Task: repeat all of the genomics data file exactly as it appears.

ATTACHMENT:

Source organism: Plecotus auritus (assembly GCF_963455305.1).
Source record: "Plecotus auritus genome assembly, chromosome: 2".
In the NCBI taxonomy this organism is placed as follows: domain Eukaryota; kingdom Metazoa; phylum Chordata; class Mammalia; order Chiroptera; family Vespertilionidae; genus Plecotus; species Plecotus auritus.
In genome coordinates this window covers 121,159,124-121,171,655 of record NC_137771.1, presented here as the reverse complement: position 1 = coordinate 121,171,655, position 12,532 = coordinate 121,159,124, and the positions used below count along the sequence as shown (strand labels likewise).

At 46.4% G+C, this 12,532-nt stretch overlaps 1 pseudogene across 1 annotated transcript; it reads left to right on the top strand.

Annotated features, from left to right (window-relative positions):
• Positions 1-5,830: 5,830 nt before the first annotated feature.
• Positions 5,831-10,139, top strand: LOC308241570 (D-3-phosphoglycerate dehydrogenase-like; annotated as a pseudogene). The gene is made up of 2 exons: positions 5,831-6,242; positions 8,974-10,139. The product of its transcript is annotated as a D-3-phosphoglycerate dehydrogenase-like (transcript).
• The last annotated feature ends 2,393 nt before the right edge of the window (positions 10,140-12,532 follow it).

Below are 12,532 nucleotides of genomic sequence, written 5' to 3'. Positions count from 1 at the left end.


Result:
Source organism: Plecotus auritus (assembly GCF_963455305.1).
Source record: "Plecotus auritus genome assembly, chromosome: 2".
In the NCBI taxonomy this organism is placed as follows: domain Eukaryota; kingdom Metazoa; phylum Chordata; class Mammalia; order Chiroptera; family Vespertilionidae; genus Plecotus; species Plecotus auritus.
In genome coordinates this window covers 121,159,124-121,171,655 of record NC_137771.1, presented here as the reverse complement: position 1 = coordinate 121,171,655, position 12,532 = coordinate 121,159,124, and the positions used below count along the sequence as shown (strand labels likewise).

At 46.4% G+C, this 12,532-nt stretch overlaps 1 pseudogene across 1 annotated transcript; it reads left to right on the top strand.

Annotated features, from left to right (window-relative positions):
• Positions 1-5,830: 5,830 nt before the first annotated feature.
• Positions 5,831-10,139, top strand: LOC308241570 (D-3-phosphoglycerate dehydrogenase-like; annotated as a pseudogene). The gene is made up of 2 exons: positions 5,831-6,242; positions 8,974-10,139. The product of its transcript is annotated as a D-3-phosphoglycerate dehydrogenase-like (transcript).
• The last annotated feature ends 2,393 nt before the right edge of the window (positions 10,140-12,532 follow it).

Below are 12,532 nucleotides of genomic sequence, written 5' to 3'. Positions count from 1 at the left end.